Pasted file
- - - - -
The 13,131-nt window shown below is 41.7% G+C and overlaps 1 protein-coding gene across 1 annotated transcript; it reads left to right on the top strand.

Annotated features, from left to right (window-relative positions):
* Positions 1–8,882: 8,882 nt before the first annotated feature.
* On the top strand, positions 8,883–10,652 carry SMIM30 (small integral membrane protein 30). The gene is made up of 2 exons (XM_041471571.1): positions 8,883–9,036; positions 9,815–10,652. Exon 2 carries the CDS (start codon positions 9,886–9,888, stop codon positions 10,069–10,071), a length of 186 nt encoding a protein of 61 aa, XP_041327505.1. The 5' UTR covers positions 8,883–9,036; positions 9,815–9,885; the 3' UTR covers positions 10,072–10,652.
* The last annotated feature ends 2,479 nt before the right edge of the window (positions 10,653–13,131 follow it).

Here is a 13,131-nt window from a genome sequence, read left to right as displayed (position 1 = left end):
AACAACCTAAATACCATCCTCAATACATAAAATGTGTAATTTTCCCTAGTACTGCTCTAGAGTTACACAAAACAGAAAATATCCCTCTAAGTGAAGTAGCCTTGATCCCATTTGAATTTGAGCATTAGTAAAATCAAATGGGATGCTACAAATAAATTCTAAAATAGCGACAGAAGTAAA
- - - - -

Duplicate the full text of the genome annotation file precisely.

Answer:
The 13,131-nt window shown below is 41.7% G+C and overlaps 1 protein-coding gene across 1 annotated transcript; it reads left to right on the top strand.

Annotated features, from left to right (window-relative positions):
* Positions 1–8,882: 8,882 nt before the first annotated feature.
* On the top strand, positions 8,883–10,652 carry SMIM30 (small integral membrane protein 30). The gene is made up of 2 exons (XM_041471571.1): positions 8,883–9,036; positions 9,815–10,652. Exon 2 carries the CDS (start codon positions 9,886–9,888, stop codon positions 10,069–10,071), a length of 186 nt encoding a protein of 61 aa, XP_041327505.1. The 5' UTR covers positions 8,883–9,036; positions 9,815–9,885; the 3' UTR covers positions 10,072–10,652.
* The last annotated feature ends 2,479 nt before the right edge of the window (positions 10,653–13,131 follow it).

Here is a 13,131-nt window from a genome sequence, read left to right as displayed (position 1 = left end):
AACAACCTAAATACCATCCTCAATACATAAAATGTGTAATTTTCCCTAGTACTGCTCTAGAGTTACACAAAACAGAAAATATCCCTCTAAGTGAAGTAGCCTTGATCCCATTTGAATTTGAGCATTAGTAAAATCAAATGGGATGCTACAAATAAATTCTAAAATAGCGACAGAAGTAAA